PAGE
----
If your dog is more of a scaredy cat than a dog at grooming time, you will need to take some precautions to make grooming time safer and more comfortable for you and your dog. A little consideration and time to create positive associations with grooming time and equipment will go a long way. Remember, you do not want to do anything to increase your dog's anxiety. Have patience and keep yourself, your groomer, and your dog, safe by creating a calm, positive experience that will have your dog loving, or at the very least not hating, being groomed!

Success Stories and Grooming Questions

Grooming Questions & Answers

Kandi Kane
long haired chihuahua
3 Years
1 found helpful
1 found helpful
Kandi Kane
long haired chihuahua
3 Years

My dog will not let me brush her any longer or put her harness on. I need to get her groomed but she goes into these anxiety fits where she can’t breathe well and goes in circles for hours. How can I get her groomed? She has feces built up on her behind and her nails are so long she limps. I feel horrible but don’t know what to do.

Darlene Stott
Darlene Stott
Dog Trainer and Groomer
0 Dog owners recommended

Thank you for the question. I am sorry to hear that Kandi Kane is having these issues. The first thought that comes to mind is that a vet visit may be the step you need to take. She used to let you brush her and now will not. Why? I think a checkup at the vet may give you an answer. Kandi Kane could have a medical issue such as a dental problem or an injury that you cannot see and that could contribute to the behavior. The vet can also advise you on her anxiety and give advice on how to deal with that. The pain due to long nails could also be associated with the grooming anxiety. The vet can maybe sedate her, cut the nails, and cut the feces out of the fur. I'm not a vet, but I think it may be possible. All the best!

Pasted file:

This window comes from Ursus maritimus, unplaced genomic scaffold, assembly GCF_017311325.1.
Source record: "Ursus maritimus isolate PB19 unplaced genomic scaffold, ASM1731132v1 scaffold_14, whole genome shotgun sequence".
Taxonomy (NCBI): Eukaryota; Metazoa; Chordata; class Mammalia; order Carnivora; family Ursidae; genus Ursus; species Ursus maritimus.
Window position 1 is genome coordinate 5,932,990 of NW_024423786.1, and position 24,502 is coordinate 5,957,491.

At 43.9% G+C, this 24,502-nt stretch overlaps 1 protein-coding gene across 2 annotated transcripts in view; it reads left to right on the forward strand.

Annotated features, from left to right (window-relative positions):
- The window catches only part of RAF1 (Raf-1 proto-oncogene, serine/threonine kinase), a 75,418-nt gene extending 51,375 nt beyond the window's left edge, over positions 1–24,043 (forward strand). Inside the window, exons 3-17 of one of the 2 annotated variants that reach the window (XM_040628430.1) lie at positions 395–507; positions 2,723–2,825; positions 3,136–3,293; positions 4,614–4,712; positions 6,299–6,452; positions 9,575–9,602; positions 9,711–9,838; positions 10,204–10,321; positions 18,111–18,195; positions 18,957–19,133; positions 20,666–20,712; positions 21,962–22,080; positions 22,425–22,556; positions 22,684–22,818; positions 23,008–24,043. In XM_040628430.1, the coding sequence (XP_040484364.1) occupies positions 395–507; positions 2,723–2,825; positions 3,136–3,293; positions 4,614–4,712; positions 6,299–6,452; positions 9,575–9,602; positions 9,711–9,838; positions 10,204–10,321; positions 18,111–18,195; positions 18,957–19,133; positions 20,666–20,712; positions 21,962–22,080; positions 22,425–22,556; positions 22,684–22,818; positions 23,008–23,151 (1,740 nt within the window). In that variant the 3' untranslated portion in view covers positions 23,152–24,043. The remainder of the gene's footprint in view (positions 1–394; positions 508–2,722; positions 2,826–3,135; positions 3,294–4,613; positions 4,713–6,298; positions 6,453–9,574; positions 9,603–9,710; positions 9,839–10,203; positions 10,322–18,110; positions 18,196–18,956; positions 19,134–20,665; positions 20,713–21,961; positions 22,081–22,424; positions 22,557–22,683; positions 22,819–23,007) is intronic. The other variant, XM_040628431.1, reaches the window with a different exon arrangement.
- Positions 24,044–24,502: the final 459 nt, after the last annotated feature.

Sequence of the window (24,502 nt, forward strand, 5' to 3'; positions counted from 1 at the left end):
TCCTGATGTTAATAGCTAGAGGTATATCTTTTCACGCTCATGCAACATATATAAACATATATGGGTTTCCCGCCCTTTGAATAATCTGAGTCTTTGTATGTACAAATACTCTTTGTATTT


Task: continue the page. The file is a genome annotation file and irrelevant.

Thank you for your response. I knew I would have to take her to a vet. You just saying those words confirmed it for me. But to answer your question about why she won’t let me brush her or harness her, the harness is because she got spooked when a neighbor tried to attack us both she tried to bite him when he did and then he got in his car and tried to run us over and I yanked her up from the ground. She has no broken bones or ailments from that at all already had her checked out. But the brushing I’m not sure. She let me give her baths and brush her before that so maybe she just lost it all during that chaos. He was a grumpy old person that didn’t like dogs I suppose and had a bad day and we were the ones there for him to take it out on. I never seen him again or even before that so who knows. But I am going to the vet with her to have them sedate her or something. Last time at the vet they returned her to me after. Killing her nails and shots with a mess all over her behind. They didn’t even clean her up first. So a new vet here we come. Thanks again. I’ll keep you posted. I love her so much. I’ll take care of it somehow. Stay safe and healthy. Talk soon.